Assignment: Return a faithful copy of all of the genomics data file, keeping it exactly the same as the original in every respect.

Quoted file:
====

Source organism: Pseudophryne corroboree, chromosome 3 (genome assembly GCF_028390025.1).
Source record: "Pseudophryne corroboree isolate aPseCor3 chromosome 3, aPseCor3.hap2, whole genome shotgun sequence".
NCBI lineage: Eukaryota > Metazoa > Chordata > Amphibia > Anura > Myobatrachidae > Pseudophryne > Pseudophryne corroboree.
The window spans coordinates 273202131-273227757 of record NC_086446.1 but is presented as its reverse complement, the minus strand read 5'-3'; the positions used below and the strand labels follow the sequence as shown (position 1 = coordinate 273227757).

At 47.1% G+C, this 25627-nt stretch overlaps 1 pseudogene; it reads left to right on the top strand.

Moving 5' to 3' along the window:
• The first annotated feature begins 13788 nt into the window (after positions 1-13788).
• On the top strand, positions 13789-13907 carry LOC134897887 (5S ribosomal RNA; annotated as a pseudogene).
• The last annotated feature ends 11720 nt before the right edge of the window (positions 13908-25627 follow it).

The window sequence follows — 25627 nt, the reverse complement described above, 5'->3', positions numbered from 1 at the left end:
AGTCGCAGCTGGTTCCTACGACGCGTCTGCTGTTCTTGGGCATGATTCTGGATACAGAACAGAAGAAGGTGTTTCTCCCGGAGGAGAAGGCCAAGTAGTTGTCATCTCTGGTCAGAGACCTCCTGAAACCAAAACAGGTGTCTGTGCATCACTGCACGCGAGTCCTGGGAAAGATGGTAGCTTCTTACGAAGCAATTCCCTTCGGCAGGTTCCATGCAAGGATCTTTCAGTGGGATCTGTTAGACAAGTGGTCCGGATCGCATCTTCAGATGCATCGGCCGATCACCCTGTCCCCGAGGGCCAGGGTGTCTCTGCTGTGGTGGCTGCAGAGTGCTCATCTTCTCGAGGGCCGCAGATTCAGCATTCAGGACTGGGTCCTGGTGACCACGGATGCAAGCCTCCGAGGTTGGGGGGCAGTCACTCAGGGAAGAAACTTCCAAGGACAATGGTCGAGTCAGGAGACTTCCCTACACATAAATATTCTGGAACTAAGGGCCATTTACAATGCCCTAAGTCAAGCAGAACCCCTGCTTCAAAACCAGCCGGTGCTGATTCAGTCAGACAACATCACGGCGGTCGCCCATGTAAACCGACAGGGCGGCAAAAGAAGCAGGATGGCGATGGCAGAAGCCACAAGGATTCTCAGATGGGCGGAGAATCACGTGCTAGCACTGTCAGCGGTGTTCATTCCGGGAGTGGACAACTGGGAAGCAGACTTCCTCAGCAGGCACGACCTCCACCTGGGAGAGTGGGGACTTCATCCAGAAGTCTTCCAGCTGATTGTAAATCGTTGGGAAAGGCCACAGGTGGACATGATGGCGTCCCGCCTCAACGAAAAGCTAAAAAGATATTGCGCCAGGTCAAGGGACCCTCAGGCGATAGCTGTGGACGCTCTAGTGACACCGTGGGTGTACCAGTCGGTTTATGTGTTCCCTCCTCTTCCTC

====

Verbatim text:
Source organism: Pseudophryne corroboree, chromosome 3 (genome assembly GCF_028390025.1).
Source record: "Pseudophryne corroboree isolate aPseCor3 chromosome 3, aPseCor3.hap2, whole genome shotgun sequence".
NCBI lineage: Eukaryota > Metazoa > Chordata > Amphibia > Anura > Myobatrachidae > Pseudophryne > Pseudophryne corroboree.
The window spans coordinates 273202131-273227757 of record NC_086446.1 but is presented as its reverse complement, the minus strand read 5'-3'; the positions used below and the strand labels follow the sequence as shown (position 1 = coordinate 273227757).

At 47.1% G+C, this 25627-nt stretch overlaps 1 pseudogene; it reads left to right on the top strand.

Moving 5' to 3' along the window:
• The first annotated feature begins 13788 nt into the window (after positions 1-13788).
• On the top strand, positions 13789-13907 carry LOC134897887 (5S ribosomal RNA; annotated as a pseudogene).
• The last annotated feature ends 11720 nt before the right edge of the window (positions 13908-25627 follow it).

The window sequence follows — 25627 nt, the reverse complement described above, 5'->3', positions numbered from 1 at the left end:
AGTCGCAGCTGGTTCCTACGACGCGTCTGCTGTTCTTGGGCATGATTCTGGATACAGAACAGAAGAAGGTGTTTCTCCCGGAGGAGAAGGCCAAGTAGTTGTCATCTCTGGTCAGAGACCTCCTGAAACCAAAACAGGTGTCTGTGCATCACTGCACGCGAGTCCTGGGAAAGATGGTAGCTTCTTACGAAGCAATTCCCTTCGGCAGGTTCCATGCAAGGATCTTTCAGTGGGATCTGTTAGACAAGTGGTCCGGATCGCATCTTCAGATGCATCGGCCGATCACCCTGTCCCCGAGGGCCAGGGTGTCTCTGCTGTGGTGGCTGCAGAGTGCTCATCTTCTCGAGGGCCGCAGATTCAGCATTCAGGACTGGGTCCTGGTGACCACGGATGCAAGCCTCCGAGGTTGGGGGGCAGTCACTCAGGGAAGAAACTTCCAAGGACAATGGTCGAGTCAGGAGACTTCCCTACACATAAATATTCTGGAACTAAGGGCCATTTACAATGCCCTAAGTCAAGCAGAACCCCTGCTTCAAAACCAGCCGGTGCTGATTCAGTCAGACAACATCACGGCGGTCGCCCATGTAAACCGACAGGGCGGCAAAAGAAGCAGGATGGCGATGGCAGAAGCCACAAGGATTCTCAGATGGGCGGAGAATCACGTGCTAGCACTGTCAGCGGTGTTCATTCCGGGAGTGGACAACTGGGAAGCAGACTTCCTCAGCAGGCACGACCTCCACCTGGGAGAGTGGGGACTTCATCCAGAAGTCTTCCAGCTGATTGTAAATCGTTGGGAAAGGCCACAGGTGGACATGATGGCGTCCCGCCTCAACGAAAAGCTAAAAAGATATTGCGCCAGGTCAAGGGACCCTCAGGCGATAGCTGTGGACGCTCTAGTGACACCGTGGGTGTACCAGTCGGTTTATGTGTTCCCTCCTCTTCCTC